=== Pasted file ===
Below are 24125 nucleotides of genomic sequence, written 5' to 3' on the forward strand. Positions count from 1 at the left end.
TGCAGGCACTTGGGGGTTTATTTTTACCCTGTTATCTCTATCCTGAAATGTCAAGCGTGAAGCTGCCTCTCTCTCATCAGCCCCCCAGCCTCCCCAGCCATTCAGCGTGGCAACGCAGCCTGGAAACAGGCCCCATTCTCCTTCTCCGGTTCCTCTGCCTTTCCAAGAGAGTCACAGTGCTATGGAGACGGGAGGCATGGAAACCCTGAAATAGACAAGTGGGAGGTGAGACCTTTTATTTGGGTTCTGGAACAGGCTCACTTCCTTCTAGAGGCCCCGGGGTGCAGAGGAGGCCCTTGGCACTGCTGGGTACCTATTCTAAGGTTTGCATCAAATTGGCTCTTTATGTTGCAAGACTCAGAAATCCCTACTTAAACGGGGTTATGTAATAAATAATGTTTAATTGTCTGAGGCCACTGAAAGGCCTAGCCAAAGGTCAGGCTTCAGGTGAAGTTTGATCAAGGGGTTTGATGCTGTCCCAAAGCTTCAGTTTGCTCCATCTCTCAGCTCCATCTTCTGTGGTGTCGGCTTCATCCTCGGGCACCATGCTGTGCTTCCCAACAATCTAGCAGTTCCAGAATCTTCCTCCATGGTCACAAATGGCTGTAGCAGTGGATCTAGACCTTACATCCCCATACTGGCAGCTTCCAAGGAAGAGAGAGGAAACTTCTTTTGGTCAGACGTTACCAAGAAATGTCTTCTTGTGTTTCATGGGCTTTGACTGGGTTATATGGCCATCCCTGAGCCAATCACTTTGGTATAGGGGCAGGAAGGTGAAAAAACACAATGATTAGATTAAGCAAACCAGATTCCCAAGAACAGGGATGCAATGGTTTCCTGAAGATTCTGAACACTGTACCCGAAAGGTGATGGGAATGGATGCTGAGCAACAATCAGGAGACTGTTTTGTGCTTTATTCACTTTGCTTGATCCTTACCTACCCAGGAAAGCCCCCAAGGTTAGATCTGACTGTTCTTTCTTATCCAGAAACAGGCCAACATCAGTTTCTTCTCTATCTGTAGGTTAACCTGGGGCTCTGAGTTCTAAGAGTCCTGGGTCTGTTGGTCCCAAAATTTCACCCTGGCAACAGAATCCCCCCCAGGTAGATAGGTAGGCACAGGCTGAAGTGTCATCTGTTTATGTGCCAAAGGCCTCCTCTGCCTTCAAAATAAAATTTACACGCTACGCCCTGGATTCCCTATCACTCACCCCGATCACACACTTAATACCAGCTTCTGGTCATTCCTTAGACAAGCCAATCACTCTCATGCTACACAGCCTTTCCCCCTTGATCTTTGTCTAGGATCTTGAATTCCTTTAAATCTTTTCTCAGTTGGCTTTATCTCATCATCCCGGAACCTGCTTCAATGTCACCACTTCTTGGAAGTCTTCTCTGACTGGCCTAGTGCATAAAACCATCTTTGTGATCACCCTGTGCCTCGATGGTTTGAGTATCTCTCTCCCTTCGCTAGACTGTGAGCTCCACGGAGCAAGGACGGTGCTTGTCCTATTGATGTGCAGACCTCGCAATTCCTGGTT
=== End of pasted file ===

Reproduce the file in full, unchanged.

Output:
Below are 24125 nucleotides of genomic sequence, written 5' to 3' on the forward strand. Positions count from 1 at the left end.
TGCAGGCACTTGGGGGTTTATTTTTACCCTGTTATCTCTATCCTGAAATGTCAAGCGTGAAGCTGCCTCTCTCTCATCAGCCCCCCAGCCTCCCCAGCCATTCAGCGTGGCAACGCAGCCTGGAAACAGGCCCCATTCTCCTTCTCCGGTTCCTCTGCCTTTCCAAGAGAGTCACAGTGCTATGGAGACGGGAGGCATGGAAACCCTGAAATAGACAAGTGGGAGGTGAGACCTTTTATTTGGGTTCTGGAACAGGCTCACTTCCTTCTAGAGGCCCCGGGGTGCAGAGGAGGCCCTTGGCACTGCTGGGTACCTATTCTAAGGTTTGCATCAAATTGGCTCTTTATGTTGCAAGACTCAGAAATCCCTACTTAAACGGGGTTATGTAATAAATAATGTTTAATTGTCTGAGGCCACTGAAAGGCCTAGCCAAAGGTCAGGCTTCAGGTGAAGTTTGATCAAGGGGTTTGATGCTGTCCCAAAGCTTCAGTTTGCTCCATCTCTCAGCTCCATCTTCTGTGGTGTCGGCTTCATCCTCGGGCACCATGCTGTGCTTCCCAACAATCTAGCAGTTCCAGAATCTTCCTCCATGGTCACAAATGGCTGTAGCAGTGGATCTAGACCTTACATCCCCATACTGGCAGCTTCCAAGGAAGAGAGAGGAAACTTCTTTTGGTCAGACGTTACCAAGAAATGTCTTCTTGTGTTTCATGGGCTTTGACTGGGTTATATGGCCATCCCTGAGCCAATCACTTTGGTATAGGGGCAGGAAGGTGAAAAAACACAATGATTAGATTAAGCAAACCAGATTCCCAAGAACAGGGATGCAATGGTTTCCTGAAGATTCTGAACACTGTACCCGAAAGGTGATGGGAATGGATGCTGAGCAACAATCAGGAGACTGTTTTGTGCTTTATTCACTTTGCTTGATCCTTACCTACCCAGGAAAGCCCCCAAGGTTAGATCTGACTGTTCTTTCTTATCCAGAAACAGGCCAACATCAGTTTCTTCTCTATCTGTAGGTTAACCTGGGGCTCTGAGTTCTAAGAGTCCTGGGTCTGTTGGTCCCAAAATTTCACCCTGGCAACAGAATCCCCCCCAGGTAGATAGGTAGGCACAGGCTGAAGTGTCATCTGTTTATGTGCCAAAGGCCTCCTCTGCCTTCAAAATAAAATTTACACGCTACGCCCTGGATTCCCTATCACTCACCCCGATCACACACTTAATACCAGCTTCTGGTCATTCCTTAGACAAGCCAATCACTCTCATGCTACACAGCCTTTCCCCCTTGATCTTTGTCTAGGATCTTGAATTCCTTTAAATCTTTTCTCAGTTGGCTTTATCTCATCATCCCGGAACCTGCTTCAATGTCACCACTTCTTGGAAGTCTTCTCTGACTGGCCTAGTGCATAAAACCATCTTTGTGATCACCCTGTGCCTCGATGGTTTGAGTATCTCTCTCCCTTCGCTAGACTGTGAGCTCCACGGAGCAAGGACGGTGCTTGTCCTATTGATGTGCAGACCTCGCAATTCCTGGTT